Learn about biometric verification and why your business needs to use it to keep fraudsters away.
Nowadays, computers, smartphones and wearables have built-in facial identification features (like FaceID or fingerprint recognition). This means that almost anyone can now verify their identity in a matter of seconds. So, thanks to biometrics, the world of identity verification is undergoing a revolutionary transformation.
Moreover, biometric verification is considered to be one of the most secure methods of verifying user identity. This is due to its high level of accuracy and ability to ensure the verified person’s presence.
Still, the challenge of fraud is mounting. According to Cybersecurity Ventures, global cybercrime will amount to 10.5 trillion USD per year by 2025. Therefore, it’s crucial for businesses to verify user identities accurately—and biometric technologies are answering the call. According to Statista, the global biometric authentication and identification market is expected to reach almost 100 billion USD by 2027.
So, what exactly are biometrics and how do they influence KYC (know your customer) and AML (anti-money laundering)?
Biometric verification is the process of identifying a person by assessing one or more of their unique physical characteristics (e.g. fingerprints, iris or retina, voice, face).
Biometrics are used as a form of identification everywhere, from transactions to security because of its full-proof advantages. Biometrics are preferable to passwords because they’re easier to use and provide greater privacy and security. Reliable biometric solutions, such as Liveness Detection, also ensure that the individuals providing their identity document and biometric data are real people who are present during verification.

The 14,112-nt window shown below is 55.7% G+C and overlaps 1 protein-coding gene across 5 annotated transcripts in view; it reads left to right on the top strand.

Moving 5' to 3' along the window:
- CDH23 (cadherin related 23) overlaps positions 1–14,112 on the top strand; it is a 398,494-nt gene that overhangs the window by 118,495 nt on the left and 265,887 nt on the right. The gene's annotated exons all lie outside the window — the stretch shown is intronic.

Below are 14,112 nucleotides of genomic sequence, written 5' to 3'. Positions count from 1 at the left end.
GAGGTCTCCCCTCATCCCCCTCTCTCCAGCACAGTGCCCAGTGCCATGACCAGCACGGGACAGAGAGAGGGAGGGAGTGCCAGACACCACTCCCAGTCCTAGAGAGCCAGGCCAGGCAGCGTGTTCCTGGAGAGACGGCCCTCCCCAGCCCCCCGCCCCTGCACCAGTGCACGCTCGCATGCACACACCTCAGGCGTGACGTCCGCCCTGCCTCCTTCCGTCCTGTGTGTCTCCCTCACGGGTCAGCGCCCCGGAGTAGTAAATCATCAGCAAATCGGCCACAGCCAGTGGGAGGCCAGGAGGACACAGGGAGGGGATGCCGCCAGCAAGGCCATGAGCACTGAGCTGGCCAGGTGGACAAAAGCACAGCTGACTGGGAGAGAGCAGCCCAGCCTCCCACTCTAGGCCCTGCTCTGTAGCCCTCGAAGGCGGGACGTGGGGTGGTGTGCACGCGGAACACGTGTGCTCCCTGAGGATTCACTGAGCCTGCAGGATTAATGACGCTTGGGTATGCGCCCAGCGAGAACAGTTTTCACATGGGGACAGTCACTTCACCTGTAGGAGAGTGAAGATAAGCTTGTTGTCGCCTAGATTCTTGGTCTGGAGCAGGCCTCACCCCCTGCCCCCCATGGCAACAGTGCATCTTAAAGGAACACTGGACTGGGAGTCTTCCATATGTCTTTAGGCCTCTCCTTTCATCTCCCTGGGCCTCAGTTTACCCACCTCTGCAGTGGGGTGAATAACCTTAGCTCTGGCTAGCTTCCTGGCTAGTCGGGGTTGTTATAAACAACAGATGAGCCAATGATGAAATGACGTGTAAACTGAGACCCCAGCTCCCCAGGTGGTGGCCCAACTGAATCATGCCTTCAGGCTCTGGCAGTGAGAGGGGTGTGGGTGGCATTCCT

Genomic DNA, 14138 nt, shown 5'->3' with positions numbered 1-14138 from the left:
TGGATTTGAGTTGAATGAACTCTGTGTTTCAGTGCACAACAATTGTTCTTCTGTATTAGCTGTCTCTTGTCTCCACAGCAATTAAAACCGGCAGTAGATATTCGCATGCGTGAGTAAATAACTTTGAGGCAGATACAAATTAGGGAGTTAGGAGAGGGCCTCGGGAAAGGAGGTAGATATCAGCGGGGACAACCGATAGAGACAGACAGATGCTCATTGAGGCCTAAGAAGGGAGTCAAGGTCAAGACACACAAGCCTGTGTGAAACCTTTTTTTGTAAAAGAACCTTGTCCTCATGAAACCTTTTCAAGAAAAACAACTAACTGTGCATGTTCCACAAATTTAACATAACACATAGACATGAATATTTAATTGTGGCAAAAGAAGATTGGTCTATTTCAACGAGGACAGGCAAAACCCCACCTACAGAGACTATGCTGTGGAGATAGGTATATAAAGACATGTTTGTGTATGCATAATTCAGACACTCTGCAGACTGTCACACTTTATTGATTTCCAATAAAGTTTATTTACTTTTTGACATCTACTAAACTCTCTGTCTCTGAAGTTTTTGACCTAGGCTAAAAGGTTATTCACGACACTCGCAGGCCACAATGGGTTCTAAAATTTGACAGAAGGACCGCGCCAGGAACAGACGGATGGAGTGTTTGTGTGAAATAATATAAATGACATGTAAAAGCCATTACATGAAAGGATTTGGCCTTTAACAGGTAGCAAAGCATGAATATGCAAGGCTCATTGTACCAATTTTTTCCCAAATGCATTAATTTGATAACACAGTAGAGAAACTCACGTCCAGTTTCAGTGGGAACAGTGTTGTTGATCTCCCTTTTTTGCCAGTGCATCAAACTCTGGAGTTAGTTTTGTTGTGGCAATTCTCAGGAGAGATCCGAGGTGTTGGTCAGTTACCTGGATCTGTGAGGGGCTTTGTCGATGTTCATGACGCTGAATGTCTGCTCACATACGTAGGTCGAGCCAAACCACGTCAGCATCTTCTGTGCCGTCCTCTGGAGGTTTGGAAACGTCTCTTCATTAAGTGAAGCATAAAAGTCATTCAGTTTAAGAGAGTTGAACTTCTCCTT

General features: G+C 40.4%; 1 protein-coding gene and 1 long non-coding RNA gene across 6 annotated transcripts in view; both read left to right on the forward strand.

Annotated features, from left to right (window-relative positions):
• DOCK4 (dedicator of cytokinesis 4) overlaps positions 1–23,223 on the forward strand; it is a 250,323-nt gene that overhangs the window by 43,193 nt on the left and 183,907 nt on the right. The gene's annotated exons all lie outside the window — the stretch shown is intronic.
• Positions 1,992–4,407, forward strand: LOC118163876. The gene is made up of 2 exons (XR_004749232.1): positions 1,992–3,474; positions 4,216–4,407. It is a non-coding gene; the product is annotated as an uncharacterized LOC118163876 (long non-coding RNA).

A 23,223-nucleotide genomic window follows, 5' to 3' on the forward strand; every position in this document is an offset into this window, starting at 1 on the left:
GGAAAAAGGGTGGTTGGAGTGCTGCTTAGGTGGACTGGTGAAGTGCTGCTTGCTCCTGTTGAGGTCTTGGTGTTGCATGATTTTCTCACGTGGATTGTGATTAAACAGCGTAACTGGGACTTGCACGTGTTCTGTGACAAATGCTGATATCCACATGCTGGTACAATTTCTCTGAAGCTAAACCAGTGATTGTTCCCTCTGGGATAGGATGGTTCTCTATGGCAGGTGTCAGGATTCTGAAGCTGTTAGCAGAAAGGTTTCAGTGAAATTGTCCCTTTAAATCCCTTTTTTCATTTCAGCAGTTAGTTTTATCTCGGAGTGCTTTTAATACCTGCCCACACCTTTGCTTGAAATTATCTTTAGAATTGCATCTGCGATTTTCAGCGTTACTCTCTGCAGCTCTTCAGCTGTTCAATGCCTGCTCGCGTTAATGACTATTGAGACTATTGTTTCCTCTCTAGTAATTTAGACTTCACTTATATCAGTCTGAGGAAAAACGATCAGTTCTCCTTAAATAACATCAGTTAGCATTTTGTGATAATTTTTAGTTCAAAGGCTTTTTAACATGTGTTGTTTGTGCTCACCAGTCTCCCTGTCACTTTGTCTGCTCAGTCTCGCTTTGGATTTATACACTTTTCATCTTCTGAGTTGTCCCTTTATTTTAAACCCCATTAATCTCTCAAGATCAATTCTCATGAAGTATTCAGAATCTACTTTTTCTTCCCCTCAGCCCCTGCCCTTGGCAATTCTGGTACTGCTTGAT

Biometric verification is the process of cross-referencing a person’s biometrics with their identity document (i.e. passport). Biometric verification is usually conducted during onboarding (registering for a service for the first time).
Biometric authentication is the process of validating a person’s biometrics using data previously collected during the biometric verification process. Biometric authentication is used when clients reuse a service they’ve already registered for.
*These terms are often used interchangeably, however.
Biometrics are roughly split into two categories of identifiers: physical and behavioral.
Physical identifiers are fixed human characteristics, such as:
Behavioral identifiers are patterns in the ways that individuals perform particular tasks—patterns in walking, speaking, etc.
Behavioral identifiers in biometric verification are new to the public and are usually combined with other methods of authentication. The advantage of behavioral identifiers is that they are highly customizable, and can be adjusted to the preferences of your business. For example, companies can use:
There are two types of biometric verification systems, depending on where data is stored:
During onboarding, a sample of the client’s biometrics (i.e. fingerprint or voice) is saved in a database. When the client wants to access the system, this sample is used as a reference for biometric authentication. If the new record matches the one in the database, then authentication is successful. To make biometric data more accessible and portable, it’s saved in the cloud. Cloud technologies are already widely used, and their security has substantially improved over the years.